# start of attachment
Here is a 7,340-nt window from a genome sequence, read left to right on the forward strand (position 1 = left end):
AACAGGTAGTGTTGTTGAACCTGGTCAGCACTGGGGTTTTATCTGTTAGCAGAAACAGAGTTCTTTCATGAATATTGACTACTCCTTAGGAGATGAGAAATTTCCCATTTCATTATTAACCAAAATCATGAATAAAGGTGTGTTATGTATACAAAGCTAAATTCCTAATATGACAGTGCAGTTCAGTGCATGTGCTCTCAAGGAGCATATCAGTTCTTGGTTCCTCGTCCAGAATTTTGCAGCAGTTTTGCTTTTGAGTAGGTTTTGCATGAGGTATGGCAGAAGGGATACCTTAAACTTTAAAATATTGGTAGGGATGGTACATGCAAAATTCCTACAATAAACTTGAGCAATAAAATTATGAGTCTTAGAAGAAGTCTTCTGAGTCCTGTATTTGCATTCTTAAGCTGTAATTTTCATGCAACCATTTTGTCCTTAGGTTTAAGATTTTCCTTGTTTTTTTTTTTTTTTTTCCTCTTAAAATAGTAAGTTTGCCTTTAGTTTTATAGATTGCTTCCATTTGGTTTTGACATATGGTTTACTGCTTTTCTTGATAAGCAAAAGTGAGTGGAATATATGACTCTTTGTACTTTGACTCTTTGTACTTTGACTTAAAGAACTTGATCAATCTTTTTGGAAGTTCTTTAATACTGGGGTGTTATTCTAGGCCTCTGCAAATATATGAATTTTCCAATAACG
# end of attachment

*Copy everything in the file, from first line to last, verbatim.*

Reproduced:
Here is a 7,340-nt window from a genome sequence, read left to right on the forward strand (position 1 = left end):
AACAGGTAGTGTTGTTGAACCTGGTCAGCACTGGGGTTTTATCTGTTAGCAGAAACAGAGTTCTTTCATGAATATTGACTACTCCTTAGGAGATGAGAAATTTCCCATTTCATTATTAACCAAAATCATGAATAAAGGTGTGTTATGTATACAAAGCTAAATTCCTAATATGACAGTGCAGTTCAGTGCATGTGCTCTCAAGGAGCATATCAGTTCTTGGTTCCTCGTCCAGAATTTTGCAGCAGTTTTGCTTTTGAGTAGGTTTTGCATGAGGTATGGCAGAAGGGATACCTTAAACTTTAAAATATTGGTAGGGATGGTACATGCAAAATTCCTACAATAAACTTGAGCAATAAAATTATGAGTCTTAGAAGAAGTCTTCTGAGTCCTGTATTTGCATTCTTAAGCTGTAATTTTCATGCAACCATTTTGTCCTTAGGTTTAAGATTTTCCTTGTTTTTTTTTTTTTTTTTCCTCTTAAAATAGTAAGTTTGCCTTTAGTTTTATAGATTGCTTCCATTTGGTTTTGACATATGGTTTACTGCTTTTCTTGATAAGCAAAAGTGAGTGGAATATATGACTCTTTGTACTTTGACTCTTTGTACTTTGACTTAAAGAACTTGATCAATCTTTTTGGAAGTTCTTTAATACTGGGGTGTTATTCTAGGCCTCTGCAAATATATGAATTTTCCAATAACG